The supporting players are uniformly great as well. It is interesting to look at it now, though, considering this astonishing ensemble were near-nobodies at the time of filming. Rosemarie DeWitt has one scene. Michael Ealy has a small part. Olivia Thirlby has a few lines. Sarah Steele (in her second movie) has very limited time. Krysten Ritter has a bit part. It is the more established actors that make the movie click, though. Matthew Broderick, in a somewhat meaningless role, performs admirably. Matt Damon is restrained and sensitive. Mark Ruffalo is fantastic. Kieran Culkin did his thing. Jean Reno is always fun to see. Allison Janney’s scene is devastating. The best-in-show reviews, however went to one of the great “Where the hell have they been?” performances this side of Jackie Earle Haley in Little Children. That actress was Jeannie Berlin, just her third film since her Oscar nom back in 1972. She is emotional and professional, probably the most relatable character in the film, and that is because she is so grounded. Her character is the heart of the second half, but it is still Paquin that still dominates the film.
The screenplay by Lonergan is insightful and is one of the greatest assets of the film. His words are so precise and his characters are all fleshed out to near perfection. He packs so many words into each scene, making each scene seem so vital to the story, and at times, maybe even a bit rushed. Honestly, the film could have even been longer. The audience wants to live in this world for as long as possible. The 150 minute version is a blistering masterpiece, but it almost needs those extra 36 minutes to really complete the story. There is enough that happens in the film to even justify a miniseries. In fact, by the time the credits roll after the beautiful final shot of the film, you will feel as much connection to these characters as you would characters you have watched for an entire season of television. The comparison to Once Upon a Time in America is legitimate. I could have watched Noodles and Max forever. I feel the almost the same about Lisa. Her character is so intriguing and haunting that I cannot help but be captivated by her presence in every shot of the film.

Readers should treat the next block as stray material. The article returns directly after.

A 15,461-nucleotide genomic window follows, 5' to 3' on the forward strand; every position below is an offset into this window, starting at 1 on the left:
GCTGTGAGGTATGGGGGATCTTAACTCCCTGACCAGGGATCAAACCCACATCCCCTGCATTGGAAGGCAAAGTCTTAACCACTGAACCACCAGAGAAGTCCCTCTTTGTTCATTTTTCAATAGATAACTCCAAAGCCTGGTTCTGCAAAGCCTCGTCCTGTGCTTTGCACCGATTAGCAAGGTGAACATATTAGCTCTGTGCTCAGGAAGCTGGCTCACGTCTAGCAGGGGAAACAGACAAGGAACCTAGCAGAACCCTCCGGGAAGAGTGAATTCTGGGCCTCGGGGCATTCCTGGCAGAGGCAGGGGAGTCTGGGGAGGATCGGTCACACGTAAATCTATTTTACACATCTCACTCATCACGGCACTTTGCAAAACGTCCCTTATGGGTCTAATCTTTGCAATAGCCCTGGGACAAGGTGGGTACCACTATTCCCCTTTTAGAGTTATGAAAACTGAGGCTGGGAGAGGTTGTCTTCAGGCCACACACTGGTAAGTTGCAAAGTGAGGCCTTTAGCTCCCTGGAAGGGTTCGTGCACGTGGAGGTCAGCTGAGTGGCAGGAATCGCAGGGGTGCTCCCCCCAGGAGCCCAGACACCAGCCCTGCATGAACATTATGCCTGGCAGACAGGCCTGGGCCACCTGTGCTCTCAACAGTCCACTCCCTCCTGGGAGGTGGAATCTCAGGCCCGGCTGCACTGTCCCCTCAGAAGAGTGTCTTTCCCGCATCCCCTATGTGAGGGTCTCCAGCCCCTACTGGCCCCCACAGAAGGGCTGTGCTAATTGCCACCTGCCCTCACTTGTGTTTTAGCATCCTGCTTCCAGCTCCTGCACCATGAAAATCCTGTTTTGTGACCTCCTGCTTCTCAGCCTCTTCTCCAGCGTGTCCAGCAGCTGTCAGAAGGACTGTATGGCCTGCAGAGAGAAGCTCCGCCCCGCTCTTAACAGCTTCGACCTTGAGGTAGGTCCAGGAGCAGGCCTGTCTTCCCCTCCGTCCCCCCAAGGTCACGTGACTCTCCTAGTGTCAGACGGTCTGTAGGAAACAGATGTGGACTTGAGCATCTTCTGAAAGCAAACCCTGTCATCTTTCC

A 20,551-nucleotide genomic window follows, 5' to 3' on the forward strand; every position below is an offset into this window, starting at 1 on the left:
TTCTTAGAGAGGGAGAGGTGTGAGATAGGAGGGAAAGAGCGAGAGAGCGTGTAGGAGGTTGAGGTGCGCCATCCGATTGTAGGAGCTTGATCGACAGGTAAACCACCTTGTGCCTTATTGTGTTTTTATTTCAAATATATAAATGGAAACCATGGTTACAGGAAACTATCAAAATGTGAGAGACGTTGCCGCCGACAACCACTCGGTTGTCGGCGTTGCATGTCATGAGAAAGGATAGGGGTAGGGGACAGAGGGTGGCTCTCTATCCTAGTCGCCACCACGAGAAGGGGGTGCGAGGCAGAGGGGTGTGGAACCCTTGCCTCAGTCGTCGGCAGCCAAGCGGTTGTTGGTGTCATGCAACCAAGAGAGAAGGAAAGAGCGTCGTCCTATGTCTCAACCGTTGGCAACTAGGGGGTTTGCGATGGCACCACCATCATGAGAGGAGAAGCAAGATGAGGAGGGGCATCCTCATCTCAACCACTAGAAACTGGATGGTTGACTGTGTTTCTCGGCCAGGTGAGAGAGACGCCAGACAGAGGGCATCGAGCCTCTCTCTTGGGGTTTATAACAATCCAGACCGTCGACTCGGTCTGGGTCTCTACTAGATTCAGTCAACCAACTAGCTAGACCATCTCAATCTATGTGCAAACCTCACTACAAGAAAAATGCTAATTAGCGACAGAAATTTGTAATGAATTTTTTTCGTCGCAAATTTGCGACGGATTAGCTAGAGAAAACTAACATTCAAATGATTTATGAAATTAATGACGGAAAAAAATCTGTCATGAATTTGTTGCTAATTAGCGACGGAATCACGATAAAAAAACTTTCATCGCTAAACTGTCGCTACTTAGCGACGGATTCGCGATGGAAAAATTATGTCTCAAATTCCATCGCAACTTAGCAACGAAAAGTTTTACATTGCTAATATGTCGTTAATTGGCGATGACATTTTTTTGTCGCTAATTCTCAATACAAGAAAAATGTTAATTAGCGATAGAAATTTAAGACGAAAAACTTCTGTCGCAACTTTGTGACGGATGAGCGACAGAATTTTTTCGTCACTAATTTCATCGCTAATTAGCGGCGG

What makes this Margaret so great is how differently it handles the material. It is so immersed in its own atmosphere and characters that it will take time off from the story to make a point about something unrelated just to establish more character development within Lisa, while never losing the film’s razor-sharp edge. She wears her emotions on her sleeve perhaps more than any movie character ever. She overdramatizes everything, but as she says, she is a teenager and her mother is an actress, so it’s not her fault if she overdoes it. Watching Lisa go on her journey through self-justification and emotional hell is both fascinating to watch and intellectually-stimulating. She is a typical high-brow teenage New Yorker. She has a take on everything, despite her lack of education on the subject. She uses and misuses a ridiculous vocabulary. She is snobby and manipulative. The world revolves around her. How could the movie be so appealing then? Just go watch it and see for yourself. It may not be for everyone, but if you get into it, I can promise that you will never be on a more satisfying emotional roller-coaster watching a film. It is worth every penny and every second.
Rating: 4 stars
#1 of 2011